The implication is that all those "working-class Democrats" in Delaware who demanded that Biden take a firm stand against busing were racists, and so were all the other parents across the country who objected to a policy that forced their kids, because of their skin color, to take long bus rides to unfamiliar neighborhoods in the name of racial equality. Yet according to a 1978 RAND Corporation study of the demographic shifts spurred by mandatory busing, "racism does not explain white flight." The study cited survey data indicating that most whites who opposed busing simply preferred schools in their neighborhood, mentioning "issues such as distance, loss of choice, lost time, and lost friends." And "when asked about the benefits and harms of desegregation, a large majority of white parents believed it would improve neither minority education nor race relations, while it would increase discipline problems and racial tensions." In other words, "most white parents believe they are being forced to give up something they value—the neighborhood school—in return for a policy that benefits no one and may even being harmful."
Most black parents took a different view, but that does not mean the white parents' concerns were illegitimate or covers for racism. The RAND report noted that "the vast majority of whites accept desegregated schools when brought about by voluntary methods but reject them when their children are mandatorily bused or reassigned to schools outside their neighborhoods." The study also cited data indicating that "whites with low racial prejudice scores were nearly as opposed to busing as persons with high prejudice."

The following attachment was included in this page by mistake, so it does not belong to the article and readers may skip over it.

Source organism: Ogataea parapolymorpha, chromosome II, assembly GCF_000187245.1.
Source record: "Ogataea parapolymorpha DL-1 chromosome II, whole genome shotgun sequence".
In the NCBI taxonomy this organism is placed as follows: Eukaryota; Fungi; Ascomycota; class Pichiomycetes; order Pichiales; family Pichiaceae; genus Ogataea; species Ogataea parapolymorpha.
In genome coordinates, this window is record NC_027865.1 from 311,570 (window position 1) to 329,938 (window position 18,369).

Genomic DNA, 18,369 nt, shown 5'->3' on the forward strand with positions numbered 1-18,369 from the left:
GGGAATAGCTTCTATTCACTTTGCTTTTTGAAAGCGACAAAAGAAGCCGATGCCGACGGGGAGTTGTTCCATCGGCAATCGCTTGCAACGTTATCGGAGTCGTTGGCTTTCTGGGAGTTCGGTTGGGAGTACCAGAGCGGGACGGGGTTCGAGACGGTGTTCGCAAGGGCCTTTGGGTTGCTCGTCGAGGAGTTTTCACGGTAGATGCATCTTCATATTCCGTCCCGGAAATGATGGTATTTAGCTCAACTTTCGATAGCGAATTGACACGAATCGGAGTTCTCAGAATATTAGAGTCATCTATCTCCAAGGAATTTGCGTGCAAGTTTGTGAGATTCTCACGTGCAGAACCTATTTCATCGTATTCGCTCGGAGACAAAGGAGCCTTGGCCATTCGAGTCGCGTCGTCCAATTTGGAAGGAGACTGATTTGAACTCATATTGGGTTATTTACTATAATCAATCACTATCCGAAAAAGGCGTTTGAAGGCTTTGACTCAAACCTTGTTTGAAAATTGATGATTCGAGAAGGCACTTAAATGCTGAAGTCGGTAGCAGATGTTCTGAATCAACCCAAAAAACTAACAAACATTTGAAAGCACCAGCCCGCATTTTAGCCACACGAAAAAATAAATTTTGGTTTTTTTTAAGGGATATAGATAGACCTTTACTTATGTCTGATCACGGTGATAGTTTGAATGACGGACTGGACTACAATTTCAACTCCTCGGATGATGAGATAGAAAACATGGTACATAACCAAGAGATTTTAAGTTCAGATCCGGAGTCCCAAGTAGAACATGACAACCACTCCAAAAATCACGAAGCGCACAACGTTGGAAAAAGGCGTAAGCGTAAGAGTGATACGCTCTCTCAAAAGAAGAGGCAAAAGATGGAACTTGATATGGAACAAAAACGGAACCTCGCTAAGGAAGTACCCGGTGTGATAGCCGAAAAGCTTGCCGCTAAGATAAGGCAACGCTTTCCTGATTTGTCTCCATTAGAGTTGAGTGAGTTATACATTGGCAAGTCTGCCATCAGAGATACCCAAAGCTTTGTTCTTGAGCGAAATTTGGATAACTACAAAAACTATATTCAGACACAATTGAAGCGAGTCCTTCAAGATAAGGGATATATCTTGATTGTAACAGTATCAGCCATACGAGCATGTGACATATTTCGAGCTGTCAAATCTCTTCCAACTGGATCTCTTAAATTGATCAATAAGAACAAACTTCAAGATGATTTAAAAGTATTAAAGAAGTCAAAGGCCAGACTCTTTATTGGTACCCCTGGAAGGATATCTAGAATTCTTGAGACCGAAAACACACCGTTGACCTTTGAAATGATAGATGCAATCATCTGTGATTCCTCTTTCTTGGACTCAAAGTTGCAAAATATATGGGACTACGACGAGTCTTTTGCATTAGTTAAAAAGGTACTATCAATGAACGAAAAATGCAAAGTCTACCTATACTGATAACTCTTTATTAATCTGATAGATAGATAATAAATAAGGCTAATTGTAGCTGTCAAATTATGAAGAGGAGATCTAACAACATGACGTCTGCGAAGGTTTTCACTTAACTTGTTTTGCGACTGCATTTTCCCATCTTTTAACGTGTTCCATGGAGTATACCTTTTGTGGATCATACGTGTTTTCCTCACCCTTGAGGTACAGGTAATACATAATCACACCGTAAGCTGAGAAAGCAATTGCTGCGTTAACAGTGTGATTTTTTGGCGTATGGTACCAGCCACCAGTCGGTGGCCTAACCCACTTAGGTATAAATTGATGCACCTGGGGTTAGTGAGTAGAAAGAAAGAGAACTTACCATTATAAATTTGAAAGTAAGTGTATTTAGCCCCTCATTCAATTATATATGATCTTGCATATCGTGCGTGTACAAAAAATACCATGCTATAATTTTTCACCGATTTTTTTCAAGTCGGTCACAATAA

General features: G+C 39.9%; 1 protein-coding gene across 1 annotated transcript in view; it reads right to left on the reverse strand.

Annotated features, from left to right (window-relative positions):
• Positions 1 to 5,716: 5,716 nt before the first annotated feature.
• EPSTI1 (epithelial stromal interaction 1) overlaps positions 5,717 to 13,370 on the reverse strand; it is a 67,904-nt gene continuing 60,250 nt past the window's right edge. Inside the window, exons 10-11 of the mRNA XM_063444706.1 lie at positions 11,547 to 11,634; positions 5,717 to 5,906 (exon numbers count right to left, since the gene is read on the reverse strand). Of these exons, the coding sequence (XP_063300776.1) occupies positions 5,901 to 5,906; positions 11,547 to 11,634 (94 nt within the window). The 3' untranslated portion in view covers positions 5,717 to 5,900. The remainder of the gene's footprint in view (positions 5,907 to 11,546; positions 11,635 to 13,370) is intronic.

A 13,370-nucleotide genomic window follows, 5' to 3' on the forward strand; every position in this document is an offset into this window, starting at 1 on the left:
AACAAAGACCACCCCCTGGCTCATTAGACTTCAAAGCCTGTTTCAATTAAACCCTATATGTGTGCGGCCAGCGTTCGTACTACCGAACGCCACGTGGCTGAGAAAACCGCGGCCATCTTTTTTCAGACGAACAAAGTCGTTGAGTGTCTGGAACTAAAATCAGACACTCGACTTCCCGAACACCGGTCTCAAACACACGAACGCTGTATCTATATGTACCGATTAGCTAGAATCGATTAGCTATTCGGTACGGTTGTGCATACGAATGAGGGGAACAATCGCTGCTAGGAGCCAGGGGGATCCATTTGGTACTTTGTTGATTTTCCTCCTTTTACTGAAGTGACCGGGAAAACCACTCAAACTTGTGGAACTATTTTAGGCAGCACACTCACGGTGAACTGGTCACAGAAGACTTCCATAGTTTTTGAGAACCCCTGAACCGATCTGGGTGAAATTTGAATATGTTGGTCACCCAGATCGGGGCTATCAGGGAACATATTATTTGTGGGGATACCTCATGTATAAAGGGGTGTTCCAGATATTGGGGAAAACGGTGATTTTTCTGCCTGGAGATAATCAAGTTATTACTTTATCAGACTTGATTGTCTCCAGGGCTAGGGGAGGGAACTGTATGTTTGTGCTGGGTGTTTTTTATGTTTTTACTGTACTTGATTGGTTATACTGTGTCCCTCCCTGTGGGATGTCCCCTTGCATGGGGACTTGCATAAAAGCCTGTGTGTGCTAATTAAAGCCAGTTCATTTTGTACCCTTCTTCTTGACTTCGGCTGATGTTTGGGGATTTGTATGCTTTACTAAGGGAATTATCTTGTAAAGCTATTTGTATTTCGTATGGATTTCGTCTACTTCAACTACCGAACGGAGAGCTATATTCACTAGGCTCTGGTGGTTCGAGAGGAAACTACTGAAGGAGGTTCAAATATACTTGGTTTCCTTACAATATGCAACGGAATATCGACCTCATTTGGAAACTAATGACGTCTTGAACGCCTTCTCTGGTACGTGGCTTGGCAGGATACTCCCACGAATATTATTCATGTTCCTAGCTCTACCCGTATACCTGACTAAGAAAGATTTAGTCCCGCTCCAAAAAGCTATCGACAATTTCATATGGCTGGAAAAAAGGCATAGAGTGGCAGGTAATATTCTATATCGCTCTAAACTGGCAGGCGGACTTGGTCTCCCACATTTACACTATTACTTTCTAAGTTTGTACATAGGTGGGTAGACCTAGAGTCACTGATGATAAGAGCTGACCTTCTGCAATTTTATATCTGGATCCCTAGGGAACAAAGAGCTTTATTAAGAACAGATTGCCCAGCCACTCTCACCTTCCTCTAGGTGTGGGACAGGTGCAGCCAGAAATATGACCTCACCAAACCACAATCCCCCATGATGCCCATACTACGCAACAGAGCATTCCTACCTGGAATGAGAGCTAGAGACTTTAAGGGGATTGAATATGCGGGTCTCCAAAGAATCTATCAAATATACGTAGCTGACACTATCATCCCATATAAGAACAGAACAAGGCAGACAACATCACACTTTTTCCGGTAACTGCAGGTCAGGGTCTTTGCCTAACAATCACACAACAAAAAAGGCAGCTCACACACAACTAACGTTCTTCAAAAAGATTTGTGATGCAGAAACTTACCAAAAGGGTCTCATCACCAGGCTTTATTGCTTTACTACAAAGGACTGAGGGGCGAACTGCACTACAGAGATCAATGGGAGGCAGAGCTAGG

The resistance to busing culminated in a 2007 Supreme Court case involving school districts in Seattle and Jefferson County, Kentucky. The Seattle district had never been legally segregated or subject to court-ordered desegregation, while the Jefferson County district had been operating under a desegregation decree that was dissolved in 2000. In both districts, busing had a "minimal effect" on the racial composition of schools. And because the policy entailed classifying students by race, it had to withstand "strict scrutiny," meaning the districts had to show it was "narrowly tailored" to achieve a "compelling government interest."
In a 5-to-4 decision pitting the Court's "conservative" and "liberal" wings against each other, the majority concluded that the busing programs failed that test. "The way to stop discrimination on the basis of race is to stop discriminating on the basis of race," Chief Justice John Roberts famously declared.
Kamala Harris undoubtedly disagrees with that decision. Joe Biden agrees on the subject of busing, although he probably would object to the broader implications. But in the current political climate within the Democratic Party, it is impossible to have a candid conversation about those differences.